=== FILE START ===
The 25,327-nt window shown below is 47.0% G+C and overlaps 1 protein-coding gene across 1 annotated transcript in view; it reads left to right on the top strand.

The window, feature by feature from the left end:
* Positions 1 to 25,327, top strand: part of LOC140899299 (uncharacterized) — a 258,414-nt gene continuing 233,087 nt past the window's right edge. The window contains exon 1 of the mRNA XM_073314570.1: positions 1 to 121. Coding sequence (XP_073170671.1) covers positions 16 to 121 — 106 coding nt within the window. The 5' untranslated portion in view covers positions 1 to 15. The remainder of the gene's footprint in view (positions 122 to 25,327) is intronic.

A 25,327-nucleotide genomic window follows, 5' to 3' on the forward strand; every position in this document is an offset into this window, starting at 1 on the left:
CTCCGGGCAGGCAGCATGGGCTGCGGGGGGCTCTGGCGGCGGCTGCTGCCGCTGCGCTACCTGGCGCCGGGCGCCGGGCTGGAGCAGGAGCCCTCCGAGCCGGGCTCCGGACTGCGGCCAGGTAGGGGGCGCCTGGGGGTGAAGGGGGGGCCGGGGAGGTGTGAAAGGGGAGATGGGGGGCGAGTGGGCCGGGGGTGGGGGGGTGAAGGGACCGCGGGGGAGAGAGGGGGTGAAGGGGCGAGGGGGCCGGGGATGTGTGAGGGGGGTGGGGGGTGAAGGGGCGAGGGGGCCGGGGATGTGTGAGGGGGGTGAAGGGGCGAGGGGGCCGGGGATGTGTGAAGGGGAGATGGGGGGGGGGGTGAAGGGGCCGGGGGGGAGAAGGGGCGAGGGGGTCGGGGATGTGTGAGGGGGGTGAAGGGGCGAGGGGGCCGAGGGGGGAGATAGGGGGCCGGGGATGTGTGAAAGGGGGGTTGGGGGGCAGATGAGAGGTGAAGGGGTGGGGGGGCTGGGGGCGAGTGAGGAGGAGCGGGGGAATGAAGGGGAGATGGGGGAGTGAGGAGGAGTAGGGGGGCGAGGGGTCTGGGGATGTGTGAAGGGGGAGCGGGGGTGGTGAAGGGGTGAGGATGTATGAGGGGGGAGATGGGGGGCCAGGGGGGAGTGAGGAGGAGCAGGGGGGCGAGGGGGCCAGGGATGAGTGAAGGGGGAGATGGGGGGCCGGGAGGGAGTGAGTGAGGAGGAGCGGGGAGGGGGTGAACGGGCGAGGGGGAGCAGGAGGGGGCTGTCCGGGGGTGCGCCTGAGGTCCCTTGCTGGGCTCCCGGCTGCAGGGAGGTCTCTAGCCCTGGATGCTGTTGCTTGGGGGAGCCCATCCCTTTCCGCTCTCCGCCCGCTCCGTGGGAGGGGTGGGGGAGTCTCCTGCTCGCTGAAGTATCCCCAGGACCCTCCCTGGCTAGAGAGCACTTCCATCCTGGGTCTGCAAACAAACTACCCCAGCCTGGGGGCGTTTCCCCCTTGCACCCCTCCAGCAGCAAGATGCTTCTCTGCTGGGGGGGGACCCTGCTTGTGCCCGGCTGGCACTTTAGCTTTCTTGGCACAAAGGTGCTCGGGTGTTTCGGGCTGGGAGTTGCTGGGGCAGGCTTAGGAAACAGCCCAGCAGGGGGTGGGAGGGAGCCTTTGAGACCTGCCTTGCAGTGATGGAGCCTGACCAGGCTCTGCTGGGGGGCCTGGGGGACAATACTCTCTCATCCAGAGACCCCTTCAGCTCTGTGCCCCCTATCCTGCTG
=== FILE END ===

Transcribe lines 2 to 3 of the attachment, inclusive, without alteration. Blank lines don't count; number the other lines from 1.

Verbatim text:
The window, feature by feature from the left end:
* Positions 1 to 25,327, top strand: part of LOC140899299 (uncharacterized) — a 258,414-nt gene continuing 233,087 nt past the window's right edge. The window contains exon 1 of the mRNA XM_073314570.1: positions 1 to 121. Coding sequence (XP_073170671.1) covers positions 16 to 121 — 106 coding nt within the window. The 5' untranslated portion in view covers positions 1 to 15. The remainder of the gene's footprint in view (positions 122 to 25,327) is intronic.